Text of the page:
Swensen: just switched digs from Iowa to Brown; also resides in Paris

Cole Swensen is not in Dove’s anthology.  Too much crazy white girl poetry out there.   Here’s Swensen’s poem, reprinted on The Academy of American Poets’ website, called “Ghost:”

erodes the line between being and place becomes the place of being time and so the house turns in the snow is why a ghost always has the architecture of a storm The architect tore down room after room until the sound stopped. A ghost is one among the ages at the edge of a cliff empty sails on the bay even when a ship or the house moves off in fog asks you out loud to let the stranger in

It is always nice when an artist can be impressionist and expressionist at the same time.  Why not?  The Impressionist painter takes care that we understand what the object is, even in its impressionistic rendering—and this care eventually lost authority, as the fashion of expressionism/abstraction set in. 

The poets, however, unlike the painters, do not have a clear ‘art history’ time-line to go by, simply because poetry is not bound by painting’s more material rules. 

Poets need to decide for themselves, with each poem, whether they are going to be an Impressionist painter in 1872 or an Expressionist painter in 1915, or what have you.

Poets of a radical nature make their own art history with each poem, and not only the radical poets: writing a sonnet, or writing a poem about love, for instance, these sorts of things which do have a clear tradition in poetry, even then, the coloring of impressionist or expressionistic effects in any particular poem never need obey strict ‘art history’ rules.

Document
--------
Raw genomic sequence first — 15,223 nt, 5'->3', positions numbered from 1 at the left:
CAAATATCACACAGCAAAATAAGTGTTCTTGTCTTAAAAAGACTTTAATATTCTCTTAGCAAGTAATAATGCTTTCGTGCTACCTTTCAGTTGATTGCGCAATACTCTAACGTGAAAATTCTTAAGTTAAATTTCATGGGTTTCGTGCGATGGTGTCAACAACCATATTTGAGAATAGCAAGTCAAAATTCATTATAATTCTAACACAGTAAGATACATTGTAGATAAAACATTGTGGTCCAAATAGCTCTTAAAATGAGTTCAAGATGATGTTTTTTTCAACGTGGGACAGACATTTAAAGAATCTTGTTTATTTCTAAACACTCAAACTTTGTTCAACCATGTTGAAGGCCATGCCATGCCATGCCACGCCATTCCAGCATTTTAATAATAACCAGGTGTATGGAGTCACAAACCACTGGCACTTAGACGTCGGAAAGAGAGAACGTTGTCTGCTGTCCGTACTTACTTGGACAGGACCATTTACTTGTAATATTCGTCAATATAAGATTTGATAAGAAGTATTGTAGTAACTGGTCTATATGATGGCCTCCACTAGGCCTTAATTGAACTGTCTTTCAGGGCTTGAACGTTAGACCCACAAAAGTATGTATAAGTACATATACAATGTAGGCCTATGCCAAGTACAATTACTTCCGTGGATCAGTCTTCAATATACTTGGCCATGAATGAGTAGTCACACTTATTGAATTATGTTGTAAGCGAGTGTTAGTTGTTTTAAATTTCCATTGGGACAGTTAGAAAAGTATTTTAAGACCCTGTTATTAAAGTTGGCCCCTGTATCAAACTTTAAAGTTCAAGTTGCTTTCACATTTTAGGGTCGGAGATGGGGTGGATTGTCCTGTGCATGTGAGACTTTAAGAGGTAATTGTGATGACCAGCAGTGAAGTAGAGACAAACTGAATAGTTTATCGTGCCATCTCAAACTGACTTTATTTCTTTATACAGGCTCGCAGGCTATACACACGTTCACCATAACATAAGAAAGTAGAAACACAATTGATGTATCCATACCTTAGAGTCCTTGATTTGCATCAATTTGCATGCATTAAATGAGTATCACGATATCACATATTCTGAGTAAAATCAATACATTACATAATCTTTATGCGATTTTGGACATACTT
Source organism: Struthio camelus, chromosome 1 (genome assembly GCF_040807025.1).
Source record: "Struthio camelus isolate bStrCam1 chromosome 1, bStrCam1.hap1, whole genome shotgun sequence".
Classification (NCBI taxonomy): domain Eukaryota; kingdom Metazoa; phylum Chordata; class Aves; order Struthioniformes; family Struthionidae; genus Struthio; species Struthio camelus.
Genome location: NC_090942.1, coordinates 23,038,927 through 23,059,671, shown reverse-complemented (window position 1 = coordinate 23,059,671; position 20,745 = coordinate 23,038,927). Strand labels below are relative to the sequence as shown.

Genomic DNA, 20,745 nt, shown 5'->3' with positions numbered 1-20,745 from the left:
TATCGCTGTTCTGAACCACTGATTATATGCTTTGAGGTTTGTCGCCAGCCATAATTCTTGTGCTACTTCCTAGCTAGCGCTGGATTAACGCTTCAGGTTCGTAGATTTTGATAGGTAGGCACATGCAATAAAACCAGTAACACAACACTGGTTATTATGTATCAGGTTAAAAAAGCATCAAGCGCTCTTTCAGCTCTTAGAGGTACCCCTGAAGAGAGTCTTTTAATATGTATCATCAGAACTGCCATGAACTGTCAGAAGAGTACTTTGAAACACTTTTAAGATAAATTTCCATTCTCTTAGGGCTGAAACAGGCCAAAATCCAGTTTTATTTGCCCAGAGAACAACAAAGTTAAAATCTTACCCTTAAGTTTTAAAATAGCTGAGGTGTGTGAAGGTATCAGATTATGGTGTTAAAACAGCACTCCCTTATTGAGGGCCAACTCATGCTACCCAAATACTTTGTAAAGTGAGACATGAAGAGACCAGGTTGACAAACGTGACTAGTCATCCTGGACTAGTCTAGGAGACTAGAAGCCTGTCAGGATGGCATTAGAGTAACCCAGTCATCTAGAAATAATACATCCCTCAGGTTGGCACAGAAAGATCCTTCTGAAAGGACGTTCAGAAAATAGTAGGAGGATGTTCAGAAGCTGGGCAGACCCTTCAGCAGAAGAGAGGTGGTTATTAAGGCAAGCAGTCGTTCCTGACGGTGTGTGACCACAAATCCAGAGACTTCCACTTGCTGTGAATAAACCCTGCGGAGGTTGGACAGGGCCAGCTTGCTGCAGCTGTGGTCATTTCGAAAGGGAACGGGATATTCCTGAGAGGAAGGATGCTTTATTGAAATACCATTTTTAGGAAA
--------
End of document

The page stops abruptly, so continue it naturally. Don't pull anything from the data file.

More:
The trouble with Swensen’s poem is that it isn’t clear when the poem is being impressonistic and when it is being expressionistic—the poem needs to make the reader aware of this in the poem; the poem can’t take it for granted, or hope that in vagueness the effect will somehow work.  We don’t know, for instance, whether the “stranger” at the end of Swenson’s poem is being used as an expressionist device, or an impressionist one, and we wonder, too, about every feature of the poem, the “snow,” the “architecture,” the “house,” the “being,” the “place,” none of these elements exist for us visibly or emotionally, since the poet has ignored every possible choice pertaining to line, shape, tone, color, and mode.  Swensen has been happy to be impressionist and expressionist at once—without understanding what she is doing.

Kay Ryan, according to Dove’s anthology, “has been a part-time teacher of remedial reading and English” at a small college since the 1970s.  She’s also won some major awards and was US poet laureate from 2008 to 2010.  Dove reprinted two of Ryan’s short poems about animals in her anthology.  “Turtle” goes to the dance:

Who would be a turtle who could help it?
A barely mobile hard roll, a four-oared helmt,
she can ill afford the chances she must take
in rowing towards the grasses that she eats.
Her track is graceless, like dragging
a packing-case places, and almost any slope
defeats her modest hopes. Even being practical,
she’s often stuck up to the axle on her way
to something edible. With everything optimal,
she skirts the ditch which would convert
her shell into a serving dish. She lives
below luck-level, never imagining some lottery
will change her load of pottery into wings.
Her only levity is patience,
the sport of truly chastened things.

Ryan brings to the reader both an object and memorable language that adorns that object—by this alone, Ryan is worlds ahead of Swensen.  Every poet should have a musical ear—this alone gives the poet a powerful tool in which to navigate and eventually solve the impressonist/expressonist problem above.   Ryan adeptly signals to us when she is being expressionist (line 1) and when she is being impressionist (line 2)—and when she is being both (the last 3 lines of the poem).

Slow and steady wins the race.

Ryan 90, Swensen 59


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